Banner now enrolling participants into new brain training study


Can brain training done on the computer help prevent Alzheimer’s disease? Banner Alzheimer’s Institute locations in Phoenix and Tucson are participating in a new study exploring this possibility. The Preventing Alzheimer’s with Cognitive Training (PACT) study will investigate whether computerized brain training, sometimes called brain games, can reduce the risk of dementia.

“This is the first large, NIH-funded prevention trial our Phoenix and Tucson locations are doing together,” said Jessica Langbaum, Ph.D., Co-Director of the Alzheimer’s Prevention Initiative and site principal investigator for PACT at BAI. “We are privileged to be the only site outside of Florida, North and South Carolina offering the PACT Study.”

Research into computerized training exercises has shown that it can:

  • Enhance mental quickness and visual attention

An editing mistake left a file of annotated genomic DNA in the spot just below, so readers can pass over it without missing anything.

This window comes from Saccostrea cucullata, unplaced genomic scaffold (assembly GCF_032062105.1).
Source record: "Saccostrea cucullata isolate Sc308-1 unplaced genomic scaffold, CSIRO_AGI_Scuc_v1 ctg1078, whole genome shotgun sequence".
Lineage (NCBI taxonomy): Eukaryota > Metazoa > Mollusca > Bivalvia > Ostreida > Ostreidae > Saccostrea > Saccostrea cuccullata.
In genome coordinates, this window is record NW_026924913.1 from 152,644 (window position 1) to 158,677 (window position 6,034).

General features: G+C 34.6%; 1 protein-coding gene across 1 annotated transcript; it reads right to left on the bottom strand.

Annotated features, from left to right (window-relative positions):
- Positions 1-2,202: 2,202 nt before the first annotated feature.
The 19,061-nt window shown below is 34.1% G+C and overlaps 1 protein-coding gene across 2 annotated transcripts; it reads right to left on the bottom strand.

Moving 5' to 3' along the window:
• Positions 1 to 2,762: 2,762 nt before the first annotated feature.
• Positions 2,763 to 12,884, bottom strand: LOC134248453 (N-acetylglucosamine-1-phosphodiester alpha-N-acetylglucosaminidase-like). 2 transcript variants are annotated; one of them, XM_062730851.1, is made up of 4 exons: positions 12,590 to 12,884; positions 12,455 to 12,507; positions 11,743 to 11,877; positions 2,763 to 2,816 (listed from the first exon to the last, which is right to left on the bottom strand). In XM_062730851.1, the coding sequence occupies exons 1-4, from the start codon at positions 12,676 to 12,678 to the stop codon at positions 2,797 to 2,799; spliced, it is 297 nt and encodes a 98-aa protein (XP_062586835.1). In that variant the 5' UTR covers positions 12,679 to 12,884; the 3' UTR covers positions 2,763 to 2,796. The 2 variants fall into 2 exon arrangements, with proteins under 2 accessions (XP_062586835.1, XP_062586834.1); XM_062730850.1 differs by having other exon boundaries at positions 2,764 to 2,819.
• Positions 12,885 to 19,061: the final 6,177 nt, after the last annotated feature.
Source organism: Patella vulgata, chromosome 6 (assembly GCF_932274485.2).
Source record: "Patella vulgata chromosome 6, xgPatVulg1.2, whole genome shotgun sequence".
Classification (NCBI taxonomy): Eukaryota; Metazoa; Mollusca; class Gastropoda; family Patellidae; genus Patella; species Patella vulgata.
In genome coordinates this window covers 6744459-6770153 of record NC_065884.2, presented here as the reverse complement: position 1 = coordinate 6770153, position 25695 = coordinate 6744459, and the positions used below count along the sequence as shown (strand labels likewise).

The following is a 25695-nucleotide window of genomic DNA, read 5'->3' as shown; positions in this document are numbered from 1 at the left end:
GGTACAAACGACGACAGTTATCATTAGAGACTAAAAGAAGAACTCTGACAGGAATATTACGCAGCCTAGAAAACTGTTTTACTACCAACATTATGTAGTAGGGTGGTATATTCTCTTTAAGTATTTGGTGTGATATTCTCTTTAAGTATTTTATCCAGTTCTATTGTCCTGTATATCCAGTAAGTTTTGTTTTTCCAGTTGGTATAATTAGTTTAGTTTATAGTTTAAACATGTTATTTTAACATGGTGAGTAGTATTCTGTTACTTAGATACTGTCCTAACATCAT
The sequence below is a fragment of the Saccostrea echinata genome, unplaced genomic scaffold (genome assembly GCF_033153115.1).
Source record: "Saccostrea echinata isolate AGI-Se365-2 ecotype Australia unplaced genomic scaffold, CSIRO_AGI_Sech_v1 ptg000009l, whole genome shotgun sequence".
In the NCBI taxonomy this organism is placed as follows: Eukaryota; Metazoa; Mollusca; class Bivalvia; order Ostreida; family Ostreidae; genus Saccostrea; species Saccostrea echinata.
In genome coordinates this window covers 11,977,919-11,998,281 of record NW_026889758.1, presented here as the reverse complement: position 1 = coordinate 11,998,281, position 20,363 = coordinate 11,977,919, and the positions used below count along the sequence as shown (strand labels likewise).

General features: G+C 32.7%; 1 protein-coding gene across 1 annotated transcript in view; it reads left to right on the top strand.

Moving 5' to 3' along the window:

• Improve gait speed and balance
  • Improve driving safety
  • Maintain health and well-being
  • Allow you to perform everyday tasks more efficiently
  • Protect against depression

BAI plans to enroll approximately 1,400 participants in Phoenix and Tucson combined. To qualify, participants must be 65 years of age or older, have no neurological disorders, have not had a stroke or brain injury, and have not been diagnosed with mild cognitive impairment or dementia. In addition, participants should not have completed commercially available brain games such as Lumosity.

The study requires a three-year commitment, but only three in-person visits during that time. Participants complete two in-person study visits at the beginning of the study and perform the computerized training exercises in the comfort of their own homes. Participants will return for a third in-person visit after three years. It’s a great prevention study for couples or friends to do together.

“The outcome of this study may be significant,” said Langbaum. “An intervention that delays the onset of dementia by even just one year would have a positive impact on public health, from fewer people living with the disease and substantially reducing health care costs.”

To learn more about the PACT study or to volunteer, visit